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RA’s Daily Russia News Blast – Oct. 1, 2007

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Former world chess champion and leader of “The Other Russia” party Garry Kasparov speaks during a congress in Moscow. Kasparov was named Sunday as the Other Russia opposition party’s candidate for next year’s presidential elections.(AFP/Alexey Sazonov)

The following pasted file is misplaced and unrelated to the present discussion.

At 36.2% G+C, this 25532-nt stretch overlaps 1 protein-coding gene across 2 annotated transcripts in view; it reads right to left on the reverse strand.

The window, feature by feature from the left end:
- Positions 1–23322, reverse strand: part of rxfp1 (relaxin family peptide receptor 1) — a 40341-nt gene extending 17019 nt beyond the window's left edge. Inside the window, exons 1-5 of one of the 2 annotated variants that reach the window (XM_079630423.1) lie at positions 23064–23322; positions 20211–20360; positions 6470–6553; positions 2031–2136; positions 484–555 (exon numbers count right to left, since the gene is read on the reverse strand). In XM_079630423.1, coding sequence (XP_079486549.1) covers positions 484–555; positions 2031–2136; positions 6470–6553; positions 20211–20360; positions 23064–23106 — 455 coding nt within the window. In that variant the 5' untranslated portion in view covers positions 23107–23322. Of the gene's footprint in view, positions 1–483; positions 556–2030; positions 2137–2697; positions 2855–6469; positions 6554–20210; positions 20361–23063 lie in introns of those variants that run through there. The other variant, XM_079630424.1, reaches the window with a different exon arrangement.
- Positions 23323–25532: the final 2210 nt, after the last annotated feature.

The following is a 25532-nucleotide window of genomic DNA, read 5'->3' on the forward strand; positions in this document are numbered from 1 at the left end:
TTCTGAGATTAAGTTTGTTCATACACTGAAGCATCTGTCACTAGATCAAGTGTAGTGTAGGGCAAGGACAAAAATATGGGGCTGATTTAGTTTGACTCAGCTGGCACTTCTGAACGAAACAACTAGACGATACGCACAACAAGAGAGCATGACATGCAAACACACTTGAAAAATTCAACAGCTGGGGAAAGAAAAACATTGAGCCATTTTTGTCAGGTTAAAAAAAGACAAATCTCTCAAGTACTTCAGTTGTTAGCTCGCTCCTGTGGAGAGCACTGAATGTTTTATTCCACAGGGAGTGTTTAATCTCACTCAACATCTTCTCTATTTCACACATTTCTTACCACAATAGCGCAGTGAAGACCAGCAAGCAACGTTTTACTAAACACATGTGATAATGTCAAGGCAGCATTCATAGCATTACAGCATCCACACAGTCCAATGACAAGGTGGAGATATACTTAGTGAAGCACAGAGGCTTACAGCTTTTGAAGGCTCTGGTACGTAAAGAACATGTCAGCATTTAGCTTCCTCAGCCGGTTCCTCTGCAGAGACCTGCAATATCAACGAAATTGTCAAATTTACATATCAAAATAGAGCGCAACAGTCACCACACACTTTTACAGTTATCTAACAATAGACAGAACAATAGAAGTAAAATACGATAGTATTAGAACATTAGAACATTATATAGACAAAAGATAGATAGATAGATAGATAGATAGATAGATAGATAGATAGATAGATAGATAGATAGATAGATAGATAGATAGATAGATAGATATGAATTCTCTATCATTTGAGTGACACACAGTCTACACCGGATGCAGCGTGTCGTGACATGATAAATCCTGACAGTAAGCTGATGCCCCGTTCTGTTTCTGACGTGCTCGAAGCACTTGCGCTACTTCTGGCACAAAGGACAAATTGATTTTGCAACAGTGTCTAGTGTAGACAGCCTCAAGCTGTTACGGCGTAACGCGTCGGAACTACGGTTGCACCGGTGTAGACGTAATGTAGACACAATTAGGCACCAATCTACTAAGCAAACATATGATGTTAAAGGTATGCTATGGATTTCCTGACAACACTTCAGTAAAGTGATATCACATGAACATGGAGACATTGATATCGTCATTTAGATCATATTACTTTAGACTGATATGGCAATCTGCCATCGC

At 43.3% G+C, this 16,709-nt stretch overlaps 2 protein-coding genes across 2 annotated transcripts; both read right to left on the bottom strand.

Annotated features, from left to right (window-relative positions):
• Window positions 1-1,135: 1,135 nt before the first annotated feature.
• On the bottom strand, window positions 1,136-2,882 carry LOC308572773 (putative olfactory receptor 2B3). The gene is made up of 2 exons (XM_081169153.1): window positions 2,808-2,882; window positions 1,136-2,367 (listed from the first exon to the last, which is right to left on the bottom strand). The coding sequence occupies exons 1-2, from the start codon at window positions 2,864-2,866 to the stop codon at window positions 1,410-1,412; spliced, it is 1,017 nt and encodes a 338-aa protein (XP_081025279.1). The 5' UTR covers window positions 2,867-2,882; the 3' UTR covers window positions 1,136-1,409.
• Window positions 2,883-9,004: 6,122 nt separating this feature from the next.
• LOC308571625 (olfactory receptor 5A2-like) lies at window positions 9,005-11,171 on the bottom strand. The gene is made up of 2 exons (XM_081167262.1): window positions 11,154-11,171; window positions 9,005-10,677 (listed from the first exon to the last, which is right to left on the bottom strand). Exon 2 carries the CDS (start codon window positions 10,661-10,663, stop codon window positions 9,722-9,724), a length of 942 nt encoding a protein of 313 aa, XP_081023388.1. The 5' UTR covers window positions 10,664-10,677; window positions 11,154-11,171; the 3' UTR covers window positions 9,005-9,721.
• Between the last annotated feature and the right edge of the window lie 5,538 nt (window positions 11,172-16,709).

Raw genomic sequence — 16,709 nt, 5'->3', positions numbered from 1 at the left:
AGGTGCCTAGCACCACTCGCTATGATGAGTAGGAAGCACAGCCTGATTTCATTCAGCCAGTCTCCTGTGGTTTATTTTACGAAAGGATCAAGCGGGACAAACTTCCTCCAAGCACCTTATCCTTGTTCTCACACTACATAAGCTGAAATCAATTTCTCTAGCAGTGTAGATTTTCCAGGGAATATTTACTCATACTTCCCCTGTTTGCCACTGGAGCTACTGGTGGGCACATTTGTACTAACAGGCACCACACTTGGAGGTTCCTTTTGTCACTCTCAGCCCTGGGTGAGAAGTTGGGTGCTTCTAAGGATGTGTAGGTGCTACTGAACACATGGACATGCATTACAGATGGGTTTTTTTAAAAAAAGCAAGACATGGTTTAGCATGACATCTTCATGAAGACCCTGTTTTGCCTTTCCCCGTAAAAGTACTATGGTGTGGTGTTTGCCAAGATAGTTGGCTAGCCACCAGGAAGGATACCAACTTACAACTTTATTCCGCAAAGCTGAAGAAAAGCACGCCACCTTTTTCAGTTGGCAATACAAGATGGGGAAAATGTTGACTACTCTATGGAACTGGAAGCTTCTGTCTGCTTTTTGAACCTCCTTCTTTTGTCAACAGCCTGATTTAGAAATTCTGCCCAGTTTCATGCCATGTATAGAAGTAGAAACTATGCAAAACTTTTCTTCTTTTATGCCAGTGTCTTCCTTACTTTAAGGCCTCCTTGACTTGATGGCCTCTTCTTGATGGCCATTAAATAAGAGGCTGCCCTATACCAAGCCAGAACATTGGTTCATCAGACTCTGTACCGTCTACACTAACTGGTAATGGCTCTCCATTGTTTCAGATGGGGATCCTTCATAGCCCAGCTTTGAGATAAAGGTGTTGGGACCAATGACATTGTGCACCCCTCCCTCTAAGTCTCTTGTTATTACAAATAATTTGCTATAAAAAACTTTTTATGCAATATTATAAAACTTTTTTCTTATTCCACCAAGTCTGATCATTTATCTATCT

Suspicions that Vladimir Putin will run for a third term as president are “illogical from a close analysis of the country’s history.” Deputy prime minister Dmitry Medvedev said that Russia is now ready for a part-affiliated president. “I see nothing bad in existence of a party president,” he said in a statement that coincided with the beginning of the election campaign for United Russia, which is to include heavy involvement from Putin. Duma speaker and United Russia leader Boris Gryzlov is expected to outline the party’s campaign strategy based on its pro-Kremlin platform, which is entitled “Putin’s Plan“. Regional Development Minister Dmitry Kozak has ruled out running for the presidency. Other Russia has chosen Garry Kasparov as its candidate for the March presidential vote. Kasparov’s running “will end in certain defeat”. Total investment in Russia’s economy in 2010 will reach $360 billion, 800% growth since 2000 and the highest growth rates for over 30 years. Russia will purchase over 50,000 Chinese cars by the end of 2007. Oil and gas blocks of the Sakhalin-3 project are to be auctioned off as strategic deposits, suggesting that foreign access to the project will be limited. Russia’s Audit Chamber has completed its audit of rocket engine maker Energomash, a process that has resulted in the arrest of two senior officials at the chamber, but will not disclose its findings. Russian gas monopoly Gazprom has paid $640 million to keep control of power generator OGK-2, scaring off other investors in a secondary share offering that ended up being almost halved. It is thought that Gazprom will go through a management upheaval this month. The assets of Rosoboronexport are to be consolidated into a new state corporation, Russian Technologies, in the next six months, according to company head and Putin ally, Sergei Chemezov. Putin has announced that Russia has no intention of using its currency reserves to infiltrate Western economies or to invest improperly in Western equities. He said that Western investment in Russia should be coupled with Russia being allowed to enter Western markets without discrimination. Russia has been accused of being ‘anti-democratic’ due to its continued stance regarding Burmese sanctions. Writing in the Financial Times, Russian Finance Minister Alexei Kudrin said the International Monetary Fund will become irrelevant if it fails to give a greater voice to emerging nations. The statements were made after Russian-backed central banker Josef Tosovsky lost out to France’s ex-Finance Minister Dominique Strauss-Kahn to head the IMF. Russia’s foreign debt climbed by 33.24% to $384.8bn in the first half of 2007 compared to the same period a year earlier, according to the Bank of Russia. The US embassy in Moscow saw protests by pro-Kremlin activists against US “double standards” regarding the unrecognized republics of Abhkazia, South Ossetia and Transdniestria. The “nuclear renaissance” in countries including Russia could constrain the delivery of key reactor components, thereby possibly thwarting plans by the UK government to build up to 10 nuclear power plants in Britain over the next decade. Brussels will host a forum this month designed to foster dialogue between the EU and Russia, and stress the role of Europe’s ethnic Russian community. The United States maintained its role as the leading supplier of weapons to the developing world in 2006, followed by Russia and Britain, according to a new report, “Conventional Arms Transfers to Developing Nations,” produced by the nonpartisan Congressional Research Service. Alexander Zhukov, Russia’s deputy prime minister, said that Russian-Chinese trade could double next year to over $40 billion, but voiced concerns about the imbalance and commodity structure. “Against the backdrop of considerable progress in trade and business cooperation, certain disproportions have surfaced.” The Patriarch of Moscow, Alexy II, will make his first official visit to France this month to meet with members of the Russian Orthodox Church in France, French political leaders, the Organization for Security and Cooperation in Europe, and leaders of non-Orthodox Christian churches. It is thought that, in his addresses, he will “put forward an alternative concept of human rights”. Putin on Moscow’s 1964 Taganka Theatre: “The word Taganka is like a drop of fresh air… it played its role in preparing democracy in our country.”